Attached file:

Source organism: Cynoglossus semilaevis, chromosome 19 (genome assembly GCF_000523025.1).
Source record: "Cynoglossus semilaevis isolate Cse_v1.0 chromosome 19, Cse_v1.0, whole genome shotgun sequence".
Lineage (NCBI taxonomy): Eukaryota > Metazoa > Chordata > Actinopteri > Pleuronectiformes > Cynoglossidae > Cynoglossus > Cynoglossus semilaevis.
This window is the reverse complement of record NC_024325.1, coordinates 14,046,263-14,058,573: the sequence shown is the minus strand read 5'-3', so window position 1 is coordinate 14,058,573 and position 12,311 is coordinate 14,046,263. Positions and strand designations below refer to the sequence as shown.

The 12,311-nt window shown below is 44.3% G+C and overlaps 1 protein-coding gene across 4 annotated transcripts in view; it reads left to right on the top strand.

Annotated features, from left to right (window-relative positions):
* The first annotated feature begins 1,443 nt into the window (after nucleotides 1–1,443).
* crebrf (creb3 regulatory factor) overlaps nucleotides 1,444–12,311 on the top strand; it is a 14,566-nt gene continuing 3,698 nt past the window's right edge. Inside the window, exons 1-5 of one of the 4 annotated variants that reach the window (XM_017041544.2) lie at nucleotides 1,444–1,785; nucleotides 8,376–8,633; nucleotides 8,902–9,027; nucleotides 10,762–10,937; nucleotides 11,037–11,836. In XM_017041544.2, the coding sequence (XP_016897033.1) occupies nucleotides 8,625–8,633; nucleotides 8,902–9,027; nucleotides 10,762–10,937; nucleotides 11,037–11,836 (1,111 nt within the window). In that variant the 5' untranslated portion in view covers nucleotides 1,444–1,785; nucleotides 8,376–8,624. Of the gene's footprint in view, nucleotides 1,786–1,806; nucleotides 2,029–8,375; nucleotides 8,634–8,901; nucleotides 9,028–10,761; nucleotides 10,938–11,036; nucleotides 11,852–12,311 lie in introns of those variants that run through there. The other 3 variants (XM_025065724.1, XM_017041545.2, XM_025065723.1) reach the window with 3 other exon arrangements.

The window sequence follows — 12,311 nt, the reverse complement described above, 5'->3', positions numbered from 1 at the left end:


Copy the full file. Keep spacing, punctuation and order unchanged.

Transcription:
Source organism: Cynoglossus semilaevis, chromosome 19 (genome assembly GCF_000523025.1).
Source record: "Cynoglossus semilaevis isolate Cse_v1.0 chromosome 19, Cse_v1.0, whole genome shotgun sequence".
Lineage (NCBI taxonomy): Eukaryota > Metazoa > Chordata > Actinopteri > Pleuronectiformes > Cynoglossidae > Cynoglossus > Cynoglossus semilaevis.
This window is the reverse complement of record NC_024325.1, coordinates 14,046,263-14,058,573: the sequence shown is the minus strand read 5'-3', so window position 1 is coordinate 14,058,573 and position 12,311 is coordinate 14,046,263. Positions and strand designations below refer to the sequence as shown.

The 12,311-nt window shown below is 44.3% G+C and overlaps 1 protein-coding gene across 4 annotated transcripts in view; it reads left to right on the top strand.

Annotated features, from left to right (window-relative positions):
* The first annotated feature begins 1,443 nt into the window (after nucleotides 1–1,443).
* crebrf (creb3 regulatory factor) overlaps nucleotides 1,444–12,311 on the top strand; it is a 14,566-nt gene continuing 3,698 nt past the window's right edge. Inside the window, exons 1-5 of one of the 4 annotated variants that reach the window (XM_017041544.2) lie at nucleotides 1,444–1,785; nucleotides 8,376–8,633; nucleotides 8,902–9,027; nucleotides 10,762–10,937; nucleotides 11,037–11,836. In XM_017041544.2, the coding sequence (XP_016897033.1) occupies nucleotides 8,625–8,633; nucleotides 8,902–9,027; nucleotides 10,762–10,937; nucleotides 11,037–11,836 (1,111 nt within the window). In that variant the 5' untranslated portion in view covers nucleotides 1,444–1,785; nucleotides 8,376–8,624. Of the gene's footprint in view, nucleotides 1,786–1,806; nucleotides 2,029–8,375; nucleotides 8,634–8,901; nucleotides 9,028–10,761; nucleotides 10,938–11,036; nucleotides 11,852–12,311 lie in introns of those variants that run through there. The other 3 variants (XM_025065724.1, XM_017041545.2, XM_025065723.1) reach the window with 3 other exon arrangements.

The window sequence follows — 12,311 nt, the reverse complement described above, 5'->3', positions numbered from 1 at the left end: